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First Timers Chorizo ~ options suited for an electric smoker

Led Freddie

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Chorizo is such a preferential sausage. Some like it chunky and course ground, other like it fatty and sweet. It's as varied as the wine regions of France. It's really all about your preference. Mexican Chorizo is much different than Spanish Chorizo and Portuguese Chorizo as well.

Myself, I like lean and a medium grind so it has texture but not a lot of fat. I've written this recipe and modified it to help other newbies find their way to making a Chorizo they envision.
upload_2018-9-17_9-55-14.jpeg


5 pounds boneless pork shoulder ( for a lean Chorizo) OR
5 pounds boneless pork butt ( for a fattier Chorizo)

6 tablespoons ground dried mild Red chile ( Paprika)

3 Tablespoons Ancho Chili powder ( 4 Tbs if you want more smokey flavor)

2 teaspoon of crushed hot chile pepper

1 tablespoon garlic powder

1 tablespoon onion powder ( optional)

2 tablespoons dried Mexican oregano leaves, ground up

1 tablespoon ground black pepper

2 tablespoons ground Cumin

1 tablespoons fine salt ( add 1 additional Tablespoon if you like a heavy salty flavor)

1/2 cup ice water

1 cup cider vinegar

1 Tsp cure

Grind and mix the above ingredients adding water and cider last.

For a chunky Chorizo use a course face plate on your grinder
For a smoother texture, use a medium Face plate.
  • mix well rest overnight in fridge

Stuffing:
Freeze for 1 hrs prior to stuffing to firm up if you use a medium face plate.

stuff into 34-36mmm casings and link into sections.

upload_2018-9-17_9-55-52.jpeg


Smoking:
*(I chose to use hickory and mesquite chips)

Cold smoking start at 120F, and raise smoker temp by about 10 deg f every hour until it reaches 170.
-Do not go above this temp or you may get fat rendering around the outside of the sausage.

Regarding the texture of your casing: If you want a smoother texture on your finished Chorizo ( like store bought) place a small portion of water in you smoker to keep things moist. Remove the water once you've reached 160 Degrees. ( I like a dry bark ( like on a Salami so I did not have water in the smoker).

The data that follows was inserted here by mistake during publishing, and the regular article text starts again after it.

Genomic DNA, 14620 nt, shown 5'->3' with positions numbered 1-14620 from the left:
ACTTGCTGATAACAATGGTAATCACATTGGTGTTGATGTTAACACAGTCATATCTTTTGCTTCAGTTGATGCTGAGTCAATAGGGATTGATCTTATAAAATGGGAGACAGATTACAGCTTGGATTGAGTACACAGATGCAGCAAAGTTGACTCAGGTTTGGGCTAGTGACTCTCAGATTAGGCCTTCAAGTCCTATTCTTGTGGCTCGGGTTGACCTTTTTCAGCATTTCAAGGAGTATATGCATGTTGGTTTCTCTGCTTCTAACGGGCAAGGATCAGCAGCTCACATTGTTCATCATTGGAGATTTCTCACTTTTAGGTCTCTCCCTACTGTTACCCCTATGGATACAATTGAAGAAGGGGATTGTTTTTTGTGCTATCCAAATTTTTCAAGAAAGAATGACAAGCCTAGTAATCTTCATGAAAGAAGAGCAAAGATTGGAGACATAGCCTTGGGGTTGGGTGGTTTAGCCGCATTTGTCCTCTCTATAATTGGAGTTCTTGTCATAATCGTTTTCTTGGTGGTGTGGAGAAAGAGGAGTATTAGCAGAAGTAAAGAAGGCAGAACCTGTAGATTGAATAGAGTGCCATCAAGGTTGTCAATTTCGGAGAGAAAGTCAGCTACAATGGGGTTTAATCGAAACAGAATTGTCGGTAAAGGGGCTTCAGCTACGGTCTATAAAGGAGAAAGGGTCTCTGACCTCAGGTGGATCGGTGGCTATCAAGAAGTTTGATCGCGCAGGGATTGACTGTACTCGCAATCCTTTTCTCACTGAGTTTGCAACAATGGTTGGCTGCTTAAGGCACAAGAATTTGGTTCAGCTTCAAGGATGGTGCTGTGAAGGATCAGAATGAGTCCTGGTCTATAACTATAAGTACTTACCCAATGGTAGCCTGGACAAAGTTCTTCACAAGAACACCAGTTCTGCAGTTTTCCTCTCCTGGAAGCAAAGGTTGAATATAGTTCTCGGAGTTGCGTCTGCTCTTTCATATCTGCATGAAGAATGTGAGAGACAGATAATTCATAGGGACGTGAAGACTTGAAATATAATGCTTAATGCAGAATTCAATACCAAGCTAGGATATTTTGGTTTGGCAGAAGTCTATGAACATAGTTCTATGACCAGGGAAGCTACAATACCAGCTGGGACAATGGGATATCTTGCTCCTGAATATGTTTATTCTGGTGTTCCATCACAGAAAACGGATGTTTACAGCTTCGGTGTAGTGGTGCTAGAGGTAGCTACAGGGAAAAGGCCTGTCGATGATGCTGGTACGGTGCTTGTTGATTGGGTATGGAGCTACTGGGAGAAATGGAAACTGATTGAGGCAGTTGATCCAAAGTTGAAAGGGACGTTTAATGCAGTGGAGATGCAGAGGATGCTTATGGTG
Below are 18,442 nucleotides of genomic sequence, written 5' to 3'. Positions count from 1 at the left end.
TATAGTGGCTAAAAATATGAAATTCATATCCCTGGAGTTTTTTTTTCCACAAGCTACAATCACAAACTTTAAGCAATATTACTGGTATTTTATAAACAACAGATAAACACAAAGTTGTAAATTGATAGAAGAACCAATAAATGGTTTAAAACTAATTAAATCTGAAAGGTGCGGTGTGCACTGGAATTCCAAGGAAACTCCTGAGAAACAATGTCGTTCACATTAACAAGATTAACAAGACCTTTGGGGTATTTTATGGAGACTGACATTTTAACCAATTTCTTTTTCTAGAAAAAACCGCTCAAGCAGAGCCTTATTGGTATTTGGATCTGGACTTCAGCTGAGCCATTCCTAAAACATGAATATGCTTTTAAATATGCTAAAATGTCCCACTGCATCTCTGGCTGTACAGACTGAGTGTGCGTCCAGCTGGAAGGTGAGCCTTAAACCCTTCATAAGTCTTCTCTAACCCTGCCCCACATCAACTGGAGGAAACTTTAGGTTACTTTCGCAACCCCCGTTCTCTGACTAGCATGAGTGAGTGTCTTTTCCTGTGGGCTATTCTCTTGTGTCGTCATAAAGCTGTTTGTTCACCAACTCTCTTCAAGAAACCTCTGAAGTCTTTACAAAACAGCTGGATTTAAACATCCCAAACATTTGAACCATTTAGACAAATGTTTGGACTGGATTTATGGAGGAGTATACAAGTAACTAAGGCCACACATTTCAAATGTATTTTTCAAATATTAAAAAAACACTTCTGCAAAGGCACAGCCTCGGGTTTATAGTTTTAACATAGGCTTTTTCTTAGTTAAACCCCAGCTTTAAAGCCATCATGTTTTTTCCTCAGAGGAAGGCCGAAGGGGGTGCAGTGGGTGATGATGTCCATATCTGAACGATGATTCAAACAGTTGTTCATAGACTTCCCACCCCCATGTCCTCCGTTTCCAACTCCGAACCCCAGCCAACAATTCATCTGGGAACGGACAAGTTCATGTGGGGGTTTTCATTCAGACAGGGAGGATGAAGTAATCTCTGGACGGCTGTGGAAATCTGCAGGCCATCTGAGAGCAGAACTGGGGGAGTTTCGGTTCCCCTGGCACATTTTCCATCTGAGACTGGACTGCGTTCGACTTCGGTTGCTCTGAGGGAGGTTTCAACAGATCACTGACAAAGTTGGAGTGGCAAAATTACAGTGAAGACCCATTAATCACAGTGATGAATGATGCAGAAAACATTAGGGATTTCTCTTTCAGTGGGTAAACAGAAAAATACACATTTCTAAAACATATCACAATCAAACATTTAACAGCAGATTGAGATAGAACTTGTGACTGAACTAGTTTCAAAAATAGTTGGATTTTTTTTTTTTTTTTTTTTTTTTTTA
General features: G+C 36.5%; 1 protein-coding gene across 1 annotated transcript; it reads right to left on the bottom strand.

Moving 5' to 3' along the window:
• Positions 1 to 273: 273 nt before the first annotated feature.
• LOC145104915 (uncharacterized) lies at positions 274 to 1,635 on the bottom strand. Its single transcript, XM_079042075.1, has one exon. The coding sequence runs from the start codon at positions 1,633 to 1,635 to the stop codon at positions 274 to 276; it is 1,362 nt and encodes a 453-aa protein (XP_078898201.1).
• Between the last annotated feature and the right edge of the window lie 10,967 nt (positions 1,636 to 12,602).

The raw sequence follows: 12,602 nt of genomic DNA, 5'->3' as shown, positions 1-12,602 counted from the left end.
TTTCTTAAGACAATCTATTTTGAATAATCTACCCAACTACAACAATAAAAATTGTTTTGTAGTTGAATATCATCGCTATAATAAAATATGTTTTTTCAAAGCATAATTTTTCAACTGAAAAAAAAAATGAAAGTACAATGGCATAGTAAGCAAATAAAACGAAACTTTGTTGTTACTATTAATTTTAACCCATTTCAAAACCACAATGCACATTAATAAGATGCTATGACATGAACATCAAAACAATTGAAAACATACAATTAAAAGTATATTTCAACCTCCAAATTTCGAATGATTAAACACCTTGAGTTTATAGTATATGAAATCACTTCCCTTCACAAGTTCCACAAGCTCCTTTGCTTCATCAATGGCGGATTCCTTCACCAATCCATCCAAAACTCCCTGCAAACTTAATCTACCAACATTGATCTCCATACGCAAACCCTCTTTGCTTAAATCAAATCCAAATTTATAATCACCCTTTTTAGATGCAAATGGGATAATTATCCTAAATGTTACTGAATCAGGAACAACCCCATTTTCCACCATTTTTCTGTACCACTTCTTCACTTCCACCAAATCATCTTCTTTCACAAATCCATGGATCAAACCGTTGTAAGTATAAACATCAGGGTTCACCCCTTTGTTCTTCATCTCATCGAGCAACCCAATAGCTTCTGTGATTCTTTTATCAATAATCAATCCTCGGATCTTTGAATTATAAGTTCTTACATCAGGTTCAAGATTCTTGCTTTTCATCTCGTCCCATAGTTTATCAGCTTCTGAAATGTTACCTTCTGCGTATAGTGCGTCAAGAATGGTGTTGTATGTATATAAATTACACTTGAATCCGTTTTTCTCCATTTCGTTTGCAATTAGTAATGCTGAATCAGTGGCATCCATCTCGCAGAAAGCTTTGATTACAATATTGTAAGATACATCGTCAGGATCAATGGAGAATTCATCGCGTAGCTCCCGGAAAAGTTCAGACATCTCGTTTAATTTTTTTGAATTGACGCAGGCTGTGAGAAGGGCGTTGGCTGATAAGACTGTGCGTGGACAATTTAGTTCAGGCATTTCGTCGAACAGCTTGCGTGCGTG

upload_2018-9-17_10-1-7.jpeg


Smoke until you get to internal temp of 155 F.
The graduated increase in heat takes 5 hours before your smoker is up to 170 degrees. The internal temperature of the Chorizo will still be around 130- 135 degrees when you hit 170. It may take up to an additional 3.5 hours @ 170 to reach the internal temperature of 155.
Approx 7 - 8.5 hrs in smoker.

Allow to cool to internal temp of 100 before moving to fridge. Allow links to cool and bloom in refrigerator overnight. *( You can see my outside texture is crisp like a Salami).
upload_2018-9-17_10-7-33.jpeg


The end results are 28 individual Chorizo ( approx 5-7 inches).

upload_2018-9-17_10-11-6.jpeg

Mine are lean and ideal for Gumbo, in eggs and rice dishes. I ground my pork though a medium face plate. My casing is crisp on the ends like a pepperoni or salami. I used only 1 Tbs of salt. Because its lean, the internal texture some would call dry but this is more like Spanish Chorizo I've had in the past. I'm not fussy about the feeling of my mouth coated in fat after a big bite of any sausage. It's all a personal thing.